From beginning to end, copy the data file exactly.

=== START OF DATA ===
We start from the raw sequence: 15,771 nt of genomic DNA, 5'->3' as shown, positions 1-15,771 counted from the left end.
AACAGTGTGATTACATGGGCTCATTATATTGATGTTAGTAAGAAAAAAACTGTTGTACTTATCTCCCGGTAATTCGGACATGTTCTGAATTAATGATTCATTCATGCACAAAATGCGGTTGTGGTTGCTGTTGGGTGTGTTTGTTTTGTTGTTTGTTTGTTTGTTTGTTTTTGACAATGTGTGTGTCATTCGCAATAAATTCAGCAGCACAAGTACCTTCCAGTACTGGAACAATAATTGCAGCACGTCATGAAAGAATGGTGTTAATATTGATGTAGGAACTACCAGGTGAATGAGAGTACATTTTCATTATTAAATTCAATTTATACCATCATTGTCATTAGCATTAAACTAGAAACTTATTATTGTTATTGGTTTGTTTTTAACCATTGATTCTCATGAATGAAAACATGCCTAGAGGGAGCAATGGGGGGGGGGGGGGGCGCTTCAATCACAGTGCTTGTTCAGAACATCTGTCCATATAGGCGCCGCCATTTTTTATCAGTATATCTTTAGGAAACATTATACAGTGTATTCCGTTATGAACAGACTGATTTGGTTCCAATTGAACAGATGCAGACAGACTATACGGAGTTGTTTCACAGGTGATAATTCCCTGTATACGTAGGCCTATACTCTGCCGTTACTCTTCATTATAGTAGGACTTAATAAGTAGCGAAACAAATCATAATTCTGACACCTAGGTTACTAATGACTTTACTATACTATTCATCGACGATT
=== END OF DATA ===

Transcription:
We start from the raw sequence: 15,771 nt of genomic DNA, 5'->3' as shown, positions 1-15,771 counted from the left end.
AACAGTGTGATTACATGGGCTCATTATATTGATGTTAGTAAGAAAAAAACTGTTGTACTTATCTCCCGGTAATTCGGACATGTTCTGAATTAATGATTCATTCATGCACAAAATGCGGTTGTGGTTGCTGTTGGGTGTGTTTGTTTTGTTGTTTGTTTGTTTGTTTGTTTTTGACAATGTGTGTGTCATTCGCAATAAATTCAGCAGCACAAGTACCTTCCAGTACTGGAACAATAATTGCAGCACGTCATGAAAGAATGGTGTTAATATTGATGTAGGAACTACCAGGTGAATGAGAGTACATTTTCATTATTAAATTCAATTTATACCATCATTGTCATTAGCATTAAACTAGAAACTTATTATTGTTATTGGTTTGTTTTTAACCATTGATTCTCATGAATGAAAACATGCCTAGAGGGAGCAATGGGGGGGGGGGGGGGCGCTTCAATCACAGTGCTTGTTCAGAACATCTGTCCATATAGGCGCCGCCATTTTTTATCAGTATATCTTTAGGAAACATTATACAGTGTATTCCGTTATGAACAGACTGATTTGGTTCCAATTGAACAGATGCAGACAGACTATACGGAGTTGTTTCACAGGTGATAATTCCCTGTATACGTAGGCCTATACTCTGCCGTTACTCTTCATTATAGTAGGACTTAATAAGTAGCGAAACAAATCATAATTCTGACACCTAGGTTACTAATGACTTTACTATACTATTCATCGACGATT